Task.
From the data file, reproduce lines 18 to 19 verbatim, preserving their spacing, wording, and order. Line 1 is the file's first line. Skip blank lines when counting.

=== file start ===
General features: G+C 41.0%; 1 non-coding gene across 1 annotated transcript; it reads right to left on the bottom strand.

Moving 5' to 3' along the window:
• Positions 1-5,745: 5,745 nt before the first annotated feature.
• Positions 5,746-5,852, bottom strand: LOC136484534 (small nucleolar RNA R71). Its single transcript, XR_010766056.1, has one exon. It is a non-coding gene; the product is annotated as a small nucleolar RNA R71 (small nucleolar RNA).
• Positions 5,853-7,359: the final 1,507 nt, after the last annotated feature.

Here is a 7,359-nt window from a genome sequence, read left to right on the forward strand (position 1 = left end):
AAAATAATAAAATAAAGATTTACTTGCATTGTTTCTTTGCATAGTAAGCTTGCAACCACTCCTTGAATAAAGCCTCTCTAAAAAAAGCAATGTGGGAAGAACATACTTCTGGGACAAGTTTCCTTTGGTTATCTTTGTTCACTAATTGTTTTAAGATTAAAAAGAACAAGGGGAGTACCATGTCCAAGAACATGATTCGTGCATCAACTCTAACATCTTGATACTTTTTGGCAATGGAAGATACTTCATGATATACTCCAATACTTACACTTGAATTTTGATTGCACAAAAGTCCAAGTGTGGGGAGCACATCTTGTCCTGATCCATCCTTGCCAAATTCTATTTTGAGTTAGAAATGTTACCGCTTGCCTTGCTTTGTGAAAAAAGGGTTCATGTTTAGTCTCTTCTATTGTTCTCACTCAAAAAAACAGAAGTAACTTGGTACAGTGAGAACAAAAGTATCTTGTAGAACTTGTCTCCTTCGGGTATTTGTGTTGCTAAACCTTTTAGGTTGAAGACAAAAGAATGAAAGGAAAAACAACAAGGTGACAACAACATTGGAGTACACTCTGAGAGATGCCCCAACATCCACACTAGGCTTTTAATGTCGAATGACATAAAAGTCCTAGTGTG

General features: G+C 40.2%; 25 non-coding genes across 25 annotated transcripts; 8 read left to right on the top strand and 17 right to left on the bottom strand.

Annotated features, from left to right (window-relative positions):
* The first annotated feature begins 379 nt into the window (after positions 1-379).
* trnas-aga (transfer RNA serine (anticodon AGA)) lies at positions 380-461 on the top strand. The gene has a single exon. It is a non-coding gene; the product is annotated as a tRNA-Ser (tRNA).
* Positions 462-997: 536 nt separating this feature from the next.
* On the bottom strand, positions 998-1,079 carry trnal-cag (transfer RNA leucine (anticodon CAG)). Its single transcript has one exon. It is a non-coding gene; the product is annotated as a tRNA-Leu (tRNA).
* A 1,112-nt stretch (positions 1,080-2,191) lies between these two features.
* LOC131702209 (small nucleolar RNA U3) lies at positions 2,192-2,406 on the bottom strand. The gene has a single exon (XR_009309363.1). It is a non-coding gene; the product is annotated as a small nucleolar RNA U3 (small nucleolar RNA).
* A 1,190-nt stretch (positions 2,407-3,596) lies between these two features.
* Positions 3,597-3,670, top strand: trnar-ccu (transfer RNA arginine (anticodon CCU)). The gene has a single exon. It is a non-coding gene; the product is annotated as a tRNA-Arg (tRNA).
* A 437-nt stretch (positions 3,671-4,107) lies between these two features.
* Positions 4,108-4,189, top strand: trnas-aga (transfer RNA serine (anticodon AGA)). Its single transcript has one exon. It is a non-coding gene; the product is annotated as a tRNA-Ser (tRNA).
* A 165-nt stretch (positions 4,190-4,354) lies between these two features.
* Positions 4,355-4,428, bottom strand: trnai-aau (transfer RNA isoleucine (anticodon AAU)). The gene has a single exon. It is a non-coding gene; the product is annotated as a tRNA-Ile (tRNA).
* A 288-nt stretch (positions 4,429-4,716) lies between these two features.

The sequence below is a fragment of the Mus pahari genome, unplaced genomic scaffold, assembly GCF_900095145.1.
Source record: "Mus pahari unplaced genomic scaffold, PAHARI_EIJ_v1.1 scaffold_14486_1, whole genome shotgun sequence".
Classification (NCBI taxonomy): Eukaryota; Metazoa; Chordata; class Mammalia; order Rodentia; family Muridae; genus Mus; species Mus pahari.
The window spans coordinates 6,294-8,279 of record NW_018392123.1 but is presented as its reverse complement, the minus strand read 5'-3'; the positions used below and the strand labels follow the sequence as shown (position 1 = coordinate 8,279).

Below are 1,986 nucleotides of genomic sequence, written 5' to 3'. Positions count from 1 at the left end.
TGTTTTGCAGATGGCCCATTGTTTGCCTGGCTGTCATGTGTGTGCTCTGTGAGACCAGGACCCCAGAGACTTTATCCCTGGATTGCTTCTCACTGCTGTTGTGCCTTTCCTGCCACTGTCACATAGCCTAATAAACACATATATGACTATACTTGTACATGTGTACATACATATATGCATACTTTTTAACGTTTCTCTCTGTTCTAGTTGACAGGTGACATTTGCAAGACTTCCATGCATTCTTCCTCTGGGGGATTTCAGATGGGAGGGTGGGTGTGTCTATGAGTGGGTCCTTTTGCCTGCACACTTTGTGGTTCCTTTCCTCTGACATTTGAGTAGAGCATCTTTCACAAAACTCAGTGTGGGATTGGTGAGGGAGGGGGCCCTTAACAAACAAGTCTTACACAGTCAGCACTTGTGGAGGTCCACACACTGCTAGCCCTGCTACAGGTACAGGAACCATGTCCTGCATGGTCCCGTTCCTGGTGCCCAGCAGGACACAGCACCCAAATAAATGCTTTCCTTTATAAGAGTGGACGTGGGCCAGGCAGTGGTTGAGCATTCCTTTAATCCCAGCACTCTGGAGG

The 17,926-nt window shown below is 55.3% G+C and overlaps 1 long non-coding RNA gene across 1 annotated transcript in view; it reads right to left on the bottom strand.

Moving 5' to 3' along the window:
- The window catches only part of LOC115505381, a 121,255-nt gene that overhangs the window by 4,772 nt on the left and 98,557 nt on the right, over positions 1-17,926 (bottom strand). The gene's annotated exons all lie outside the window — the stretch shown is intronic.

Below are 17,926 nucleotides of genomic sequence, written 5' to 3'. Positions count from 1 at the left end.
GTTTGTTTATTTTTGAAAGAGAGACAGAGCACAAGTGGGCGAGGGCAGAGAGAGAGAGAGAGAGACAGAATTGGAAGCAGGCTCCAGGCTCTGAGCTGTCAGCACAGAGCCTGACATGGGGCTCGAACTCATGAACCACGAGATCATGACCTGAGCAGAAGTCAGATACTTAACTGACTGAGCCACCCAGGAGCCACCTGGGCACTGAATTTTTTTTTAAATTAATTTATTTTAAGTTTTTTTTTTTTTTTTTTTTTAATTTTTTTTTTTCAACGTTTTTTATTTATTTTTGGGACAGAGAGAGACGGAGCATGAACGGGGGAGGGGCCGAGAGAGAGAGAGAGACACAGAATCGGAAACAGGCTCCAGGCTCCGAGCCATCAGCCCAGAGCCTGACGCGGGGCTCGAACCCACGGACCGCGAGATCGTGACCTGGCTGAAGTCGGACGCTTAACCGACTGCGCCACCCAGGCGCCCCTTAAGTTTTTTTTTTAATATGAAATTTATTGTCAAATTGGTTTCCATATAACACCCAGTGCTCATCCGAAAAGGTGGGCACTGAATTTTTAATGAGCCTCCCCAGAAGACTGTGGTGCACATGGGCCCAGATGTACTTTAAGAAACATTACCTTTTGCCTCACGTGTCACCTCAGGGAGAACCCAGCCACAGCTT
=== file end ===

* A 437-nt stretch (positions 3,671-4,107) lies between these two features.
* Positions 4,108-4,189, top strand: trnas-aga (transfer RNA serine (anticodon AGA)). Its single transcript has one exon. It is a non-coding gene; the product is annotated as a tRNA-Ser (tRNA).